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  • Taoists

    Little survey: How many people here are taoist / incorporate taoist philosophy into their beliefs? And how did you come to these beliefs? Do you treat it as a "religion", or more as a philosophy of life?
    "Be Cool" - Lao Tzu

  • #2

    Never worked out what people meant by this. What's the difference between a 'religion' and a 'philosophy of life'? That's exactly what a religion is!

    Sorry, I'm not Taoist...


    • #3
      lol lipster

      simple and natural is my method,
      true and sincere is my principle --Tse Sigung


      • #4

        well, I guess I consider a "religion" to be more of a sort of grand design, usually based on a particular person / god's teachings, usually involving membership of some kind of community, and which involves a prescriptive system of ethics along the lines of "you ought / ought not to do this". Religions normally have a set of scriptures involving stories attempting to explain the origins of the universe, accounts of mythological / historical happenings in pre-history, and so forth.

        Conversely, I would consider a "philosophy of life" to be a more simple, less "complete" affair, it could be something that you've read or maybe just a single phrase that somebody spoke to you once, that helps you to keep things in perspective, or helps you make sense of something in life every now and then. Of course, I'm not suggesting that your beliefs have to conform to one or other of these definitions, or even that they're mutually exclusive, just wondering how you would explain your interpretation of it to someone else, if you were asked.
        "Be Cool" - Lao Tzu


        • #5

          lipster is kind of right when he says "whats the difference" (philosophy on life - religion)

          but usually......philosophy is speculation..theorising..deep contemplations on reality

          religion(when practiced) is a set of beliefs/practices based on your personal effection towards a doctrine..or teaching or some idea ..diety...philosophy..etc

          but there is a difference and quite a big one..though really not very apparent sometimes..espicially in eastern religion and philosophy

          ESPCIALLY taoism..since the whole religion sprung from the philisophical teachings of lao tzu..chuang zu..lieh tzu etc etc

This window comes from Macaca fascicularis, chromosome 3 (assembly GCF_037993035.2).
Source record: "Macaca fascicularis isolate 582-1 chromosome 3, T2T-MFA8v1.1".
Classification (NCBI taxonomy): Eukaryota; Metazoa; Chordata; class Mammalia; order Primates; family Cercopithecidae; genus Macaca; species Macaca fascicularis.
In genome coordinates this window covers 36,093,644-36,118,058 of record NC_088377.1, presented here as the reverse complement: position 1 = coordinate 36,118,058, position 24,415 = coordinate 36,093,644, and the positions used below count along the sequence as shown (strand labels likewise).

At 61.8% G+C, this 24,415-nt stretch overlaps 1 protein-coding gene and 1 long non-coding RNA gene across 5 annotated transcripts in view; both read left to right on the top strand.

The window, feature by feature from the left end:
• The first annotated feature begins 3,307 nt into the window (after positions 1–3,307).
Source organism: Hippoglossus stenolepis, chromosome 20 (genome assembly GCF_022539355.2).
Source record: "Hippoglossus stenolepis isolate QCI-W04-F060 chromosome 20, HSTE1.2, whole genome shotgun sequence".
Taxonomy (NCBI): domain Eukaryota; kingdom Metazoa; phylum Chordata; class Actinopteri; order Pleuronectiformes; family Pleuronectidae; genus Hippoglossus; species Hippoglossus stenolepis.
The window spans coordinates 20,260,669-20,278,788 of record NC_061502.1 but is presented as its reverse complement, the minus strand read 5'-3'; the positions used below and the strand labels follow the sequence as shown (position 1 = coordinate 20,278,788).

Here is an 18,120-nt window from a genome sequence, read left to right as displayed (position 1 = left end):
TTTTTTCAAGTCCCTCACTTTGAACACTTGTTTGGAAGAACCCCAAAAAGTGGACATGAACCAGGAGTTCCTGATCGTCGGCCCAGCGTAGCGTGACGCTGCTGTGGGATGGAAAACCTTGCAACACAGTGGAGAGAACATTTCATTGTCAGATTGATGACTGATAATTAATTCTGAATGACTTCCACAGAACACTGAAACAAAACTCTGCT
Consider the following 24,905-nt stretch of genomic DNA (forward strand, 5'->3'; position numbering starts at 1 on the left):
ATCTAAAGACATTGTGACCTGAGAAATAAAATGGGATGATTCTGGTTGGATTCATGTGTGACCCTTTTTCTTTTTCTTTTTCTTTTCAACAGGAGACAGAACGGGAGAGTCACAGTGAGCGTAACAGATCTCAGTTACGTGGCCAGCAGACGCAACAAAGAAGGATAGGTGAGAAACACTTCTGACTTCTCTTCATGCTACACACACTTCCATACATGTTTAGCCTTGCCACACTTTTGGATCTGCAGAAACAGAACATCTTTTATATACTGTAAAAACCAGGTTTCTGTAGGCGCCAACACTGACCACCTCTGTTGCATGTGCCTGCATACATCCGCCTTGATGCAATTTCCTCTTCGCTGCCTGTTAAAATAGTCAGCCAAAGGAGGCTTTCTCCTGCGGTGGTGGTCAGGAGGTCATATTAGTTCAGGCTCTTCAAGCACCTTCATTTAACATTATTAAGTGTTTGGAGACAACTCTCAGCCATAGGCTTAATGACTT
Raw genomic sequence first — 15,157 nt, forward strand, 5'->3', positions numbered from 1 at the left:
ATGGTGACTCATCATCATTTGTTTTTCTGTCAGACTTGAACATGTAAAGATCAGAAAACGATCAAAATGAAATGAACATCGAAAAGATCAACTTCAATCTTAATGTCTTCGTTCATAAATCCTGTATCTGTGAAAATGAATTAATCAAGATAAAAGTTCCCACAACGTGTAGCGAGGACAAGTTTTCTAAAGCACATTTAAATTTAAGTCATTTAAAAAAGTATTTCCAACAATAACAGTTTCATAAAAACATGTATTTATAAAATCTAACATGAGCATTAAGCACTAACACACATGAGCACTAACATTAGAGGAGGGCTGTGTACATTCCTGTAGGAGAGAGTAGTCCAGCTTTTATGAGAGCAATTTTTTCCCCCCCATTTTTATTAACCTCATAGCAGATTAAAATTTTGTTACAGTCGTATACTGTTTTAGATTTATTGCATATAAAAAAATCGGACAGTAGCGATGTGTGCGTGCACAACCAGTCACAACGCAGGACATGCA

these forefathers of taoism set the stage for what is to be the basic chinese religion system..

          chinese religions(chan, taoism) are highly philosophical, meditative etc to the initiated its no surprise why people feel chan is just something that broke off from taoism..but with a deeper look at the two its just not so =) but for the most part taoism has its own methods/teachings/history and chan has its own aswell

          the point im making is that philosophy and religion are different and can be confused espcially when talking about eastern religion/philosophy

          because they are so integral...

          as for taoist teachings ive always felt that ive had them with me..only when i began reading taoist classics did i realise they were taoist(lol) hope someone other then me gets that....

          anyway, i dont have any beleifs so the speak besides what i feel is right and im not exactly sure what that is..i dont practice any religion even though i am extremly passionate about buddhism, taoism and christianity(only because ive never gotten around to studying islam, hinduism etc)

          i do incorporate some of the moral and ethical guidlines laid out in works such as the tao te ching and i feel for the most part they are extremely good guides for living in happiness

          but i do favor chan(or buddhism ingeneral) over taoism, since its more direct..carefree(chan)..unrestricting and enjoyable

          as well as being laced ingenius methods of fooling the subconcious and the concious at the same time...but then theres always that moment of clarity which makes it so much more brilliant...seem to be ranting


          peace everybody
          "did you ask me to consider dick with you??" blooming tianshi lotus


          • #6
            thanks man, well put. I think we finally agree on something, lol

            as for taoist teachings ive always felt that ive had them with me..only when i began reading taoist classics did i realise they were taoist(lol) hope someone other then me gets that....